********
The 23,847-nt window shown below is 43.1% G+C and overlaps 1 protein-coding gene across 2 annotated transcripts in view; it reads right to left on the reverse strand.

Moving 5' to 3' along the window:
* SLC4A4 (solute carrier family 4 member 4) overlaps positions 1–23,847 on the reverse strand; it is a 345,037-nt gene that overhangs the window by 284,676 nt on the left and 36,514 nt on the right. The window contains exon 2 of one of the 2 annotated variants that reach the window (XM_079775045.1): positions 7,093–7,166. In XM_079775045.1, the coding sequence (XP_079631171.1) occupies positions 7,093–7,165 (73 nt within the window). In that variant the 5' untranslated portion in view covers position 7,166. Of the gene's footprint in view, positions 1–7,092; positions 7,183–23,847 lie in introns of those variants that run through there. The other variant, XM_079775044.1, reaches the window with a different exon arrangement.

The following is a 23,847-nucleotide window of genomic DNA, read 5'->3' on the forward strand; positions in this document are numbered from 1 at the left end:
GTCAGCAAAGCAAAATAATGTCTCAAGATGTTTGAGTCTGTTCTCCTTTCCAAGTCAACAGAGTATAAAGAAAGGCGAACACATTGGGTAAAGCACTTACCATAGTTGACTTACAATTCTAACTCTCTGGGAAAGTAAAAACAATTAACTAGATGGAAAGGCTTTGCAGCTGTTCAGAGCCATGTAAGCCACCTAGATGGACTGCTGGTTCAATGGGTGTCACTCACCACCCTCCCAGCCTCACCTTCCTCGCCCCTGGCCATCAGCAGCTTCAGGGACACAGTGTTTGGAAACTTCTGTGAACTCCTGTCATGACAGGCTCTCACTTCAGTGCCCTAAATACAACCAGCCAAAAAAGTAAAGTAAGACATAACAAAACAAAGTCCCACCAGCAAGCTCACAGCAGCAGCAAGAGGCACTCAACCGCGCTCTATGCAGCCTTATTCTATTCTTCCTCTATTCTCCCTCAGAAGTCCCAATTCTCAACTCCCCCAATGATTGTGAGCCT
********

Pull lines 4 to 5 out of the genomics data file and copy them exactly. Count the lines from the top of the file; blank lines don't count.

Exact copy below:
The following is a 23,847-nucleotide window of genomic DNA, read 5'->3' on the forward strand; positions in this document are numbered from 1 at the left end:
GTCAGCAAAGCAAAATAATGTCTCAAGATGTTTGAGTCTGTTCTCCTTTCCAAGTCAACAGAGTATAAAGAAAGGCGAACACATTGGGTAAAGCACTTACCATAGTTGACTTACAATTCTAACTCTCTGGGAAAGTAAAAACAATTAACTAGATGGAAAGGCTTTGCAGCTGTTCAGAGCCATGTAAGCCACCTAGATGGACTGCTGGTTCAATGGGTGTCACTCACCACCCTCCCAGCCTCACCTTCCTCGCCCCTGGCCATCAGCAGCTTCAGGGACACAGTGTTTGGAAACTTCTGTGAACTCCTGTCATGACAGGCTCTCACTTCAGTGCCCTAAATACAACCAGCCAAAAAAGTAAAGTAAGACATAACAAAACAAAGTCCCACCAGCAAGCTCACAGCAGCAGCAAGAGGCACTCAACCGCGCTCTATGCAGCCTTATTCTATTCTTCCTCTATTCTCCCTCAGAAGTCCCAATTCTCAACTCCCCCAATGATTGTGAGCCT